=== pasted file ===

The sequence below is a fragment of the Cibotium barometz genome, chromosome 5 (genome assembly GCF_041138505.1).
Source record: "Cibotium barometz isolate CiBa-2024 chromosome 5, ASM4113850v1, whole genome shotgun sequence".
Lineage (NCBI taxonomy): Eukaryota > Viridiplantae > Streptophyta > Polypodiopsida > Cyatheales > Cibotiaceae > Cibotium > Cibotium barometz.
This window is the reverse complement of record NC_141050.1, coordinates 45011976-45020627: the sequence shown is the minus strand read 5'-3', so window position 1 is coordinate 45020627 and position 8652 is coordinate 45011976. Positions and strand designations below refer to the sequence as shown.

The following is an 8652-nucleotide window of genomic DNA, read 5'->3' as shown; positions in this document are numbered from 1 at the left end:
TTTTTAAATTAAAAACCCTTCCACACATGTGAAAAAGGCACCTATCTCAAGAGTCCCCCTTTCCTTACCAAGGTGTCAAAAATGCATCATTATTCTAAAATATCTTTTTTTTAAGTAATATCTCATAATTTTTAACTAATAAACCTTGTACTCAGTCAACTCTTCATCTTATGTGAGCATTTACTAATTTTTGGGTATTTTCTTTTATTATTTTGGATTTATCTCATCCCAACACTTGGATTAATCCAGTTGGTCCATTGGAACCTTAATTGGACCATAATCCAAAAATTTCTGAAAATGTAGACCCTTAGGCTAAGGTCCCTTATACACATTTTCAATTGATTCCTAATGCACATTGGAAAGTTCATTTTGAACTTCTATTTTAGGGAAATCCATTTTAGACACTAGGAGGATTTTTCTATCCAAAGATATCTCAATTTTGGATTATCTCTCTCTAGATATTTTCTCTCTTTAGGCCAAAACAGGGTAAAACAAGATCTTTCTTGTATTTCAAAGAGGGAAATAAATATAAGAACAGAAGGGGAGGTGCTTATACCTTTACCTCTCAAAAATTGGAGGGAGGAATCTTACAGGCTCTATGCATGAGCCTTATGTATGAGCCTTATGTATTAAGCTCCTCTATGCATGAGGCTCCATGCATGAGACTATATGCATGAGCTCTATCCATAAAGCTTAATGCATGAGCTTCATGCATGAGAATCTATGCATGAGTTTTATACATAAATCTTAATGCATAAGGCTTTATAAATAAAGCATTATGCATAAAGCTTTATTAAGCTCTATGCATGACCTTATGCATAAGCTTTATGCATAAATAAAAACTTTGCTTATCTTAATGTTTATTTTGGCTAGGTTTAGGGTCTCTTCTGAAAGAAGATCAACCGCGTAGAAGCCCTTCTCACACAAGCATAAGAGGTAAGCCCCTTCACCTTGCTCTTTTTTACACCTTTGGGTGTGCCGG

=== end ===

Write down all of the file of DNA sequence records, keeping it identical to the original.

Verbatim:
The sequence below is a fragment of the Cibotium barometz genome, chromosome 5 (genome assembly GCF_041138505.1).
Source record: "Cibotium barometz isolate CiBa-2024 chromosome 5, ASM4113850v1, whole genome shotgun sequence".
Lineage (NCBI taxonomy): Eukaryota > Viridiplantae > Streptophyta > Polypodiopsida > Cyatheales > Cibotiaceae > Cibotium > Cibotium barometz.
This window is the reverse complement of record NC_141050.1, coordinates 45011976-45020627: the sequence shown is the minus strand read 5'-3', so window position 1 is coordinate 45020627 and position 8652 is coordinate 45011976. Positions and strand designations below refer to the sequence as shown.

The following is an 8652-nucleotide window of genomic DNA, read 5'->3' as shown; positions in this document are numbered from 1 at the left end:
TTTTTAAATTAAAAACCCTTCCACACATGTGAAAAAGGCACCTATCTCAAGAGTCCCCCTTTCCTTACCAAGGTGTCAAAAATGCATCATTATTCTAAAATATCTTTTTTTTAAGTAATATCTCATAATTTTTAACTAATAAACCTTGTACTCAGTCAACTCTTCATCTTATGTGAGCATTTACTAATTTTTGGGTATTTTCTTTTATTATTTTGGATTTATCTCATCCCAACACTTGGATTAATCCAGTTGGTCCATTGGAACCTTAATTGGACCATAATCCAAAAATTTCTGAAAATGTAGACCCTTAGGCTAAGGTCCCTTATACACATTTTCAATTGATTCCTAATGCACATTGGAAAGTTCATTTTGAACTTCTATTTTAGGGAAATCCATTTTAGACACTAGGAGGATTTTTCTATCCAAAGATATCTCAATTTTGGATTATCTCTCTCTAGATATTTTCTCTCTTTAGGCCAAAACAGGGTAAAACAAGATCTTTCTTGTATTTCAAAGAGGGAAATAAATATAAGAACAGAAGGGGAGGTGCTTATACCTTTACCTCTCAAAAATTGGAGGGAGGAATCTTACAGGCTCTATGCATGAGCCTTATGTATGAGCCTTATGTATTAAGCTCCTCTATGCATGAGGCTCCATGCATGAGACTATATGCATGAGCTCTATCCATAAAGCTTAATGCATGAGCTTCATGCATGAGAATCTATGCATGAGTTTTATACATAAATCTTAATGCATAAGGCTTTATAAATAAAGCATTATGCATAAAGCTTTATTAAGCTCTATGCATGACCTTATGCATAAGCTTTATGCATAAATAAAAACTTTGCTTATCTTAATGTTTATTTTGGCTAGGTTTAGGGTCTCTTCTGAAAGAAGATCAACCGCGTAGAAGCCCTTCTCACACAAGCATAAGAGGTAAGCCCCTTCACCTTGCTCTTTTTTACACCTTTGGGTGTGCCGG